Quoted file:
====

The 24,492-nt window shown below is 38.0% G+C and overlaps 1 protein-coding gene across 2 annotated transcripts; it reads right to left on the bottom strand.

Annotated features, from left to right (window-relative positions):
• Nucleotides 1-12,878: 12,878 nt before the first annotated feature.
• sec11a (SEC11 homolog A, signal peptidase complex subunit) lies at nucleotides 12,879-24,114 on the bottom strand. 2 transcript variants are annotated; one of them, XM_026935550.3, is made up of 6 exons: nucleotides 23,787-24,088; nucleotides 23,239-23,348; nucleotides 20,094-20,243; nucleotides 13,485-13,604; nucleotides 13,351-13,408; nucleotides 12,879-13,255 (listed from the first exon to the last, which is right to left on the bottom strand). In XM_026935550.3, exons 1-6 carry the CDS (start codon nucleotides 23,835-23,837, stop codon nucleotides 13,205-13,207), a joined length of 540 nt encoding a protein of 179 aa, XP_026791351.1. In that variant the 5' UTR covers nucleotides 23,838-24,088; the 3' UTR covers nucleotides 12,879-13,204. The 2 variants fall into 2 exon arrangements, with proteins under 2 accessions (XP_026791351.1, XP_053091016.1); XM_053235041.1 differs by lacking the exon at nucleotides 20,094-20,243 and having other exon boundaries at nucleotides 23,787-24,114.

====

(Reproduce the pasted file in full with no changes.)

The 24,492-nt window shown below is 38.0% G+C and overlaps 1 protein-coding gene across 2 annotated transcripts; it reads right to left on the bottom strand.

Annotated features, from left to right (window-relative positions):
• Nucleotides 1-12,878: 12,878 nt before the first annotated feature.
• sec11a (SEC11 homolog A, signal peptidase complex subunit) lies at nucleotides 12,879-24,114 on the bottom strand. 2 transcript variants are annotated; one of them, XM_026935550.3, is made up of 6 exons: nucleotides 23,787-24,088; nucleotides 23,239-23,348; nucleotides 20,094-20,243; nucleotides 13,485-13,604; nucleotides 13,351-13,408; nucleotides 12,879-13,255 (listed from the first exon to the last, which is right to left on the bottom strand). In XM_026935550.3, exons 1-6 carry the CDS (start codon nucleotides 23,835-23,837, stop codon nucleotides 13,205-13,207), a joined length of 540 nt encoding a protein of 179 aa, XP_026791351.1. In that variant the 5' UTR covers nucleotides 23,838-24,088; the 3' UTR covers nucleotides 12,879-13,204. The 2 variants fall into 2 exon arrangements, with proteins under 2 accessions (XP_026791351.1, XP_053091016.1); XM_053235041.1 differs by lacking the exon at nucleotides 20,094-20,243 and having other exon boundaries at nucleotides 23,787-24,114.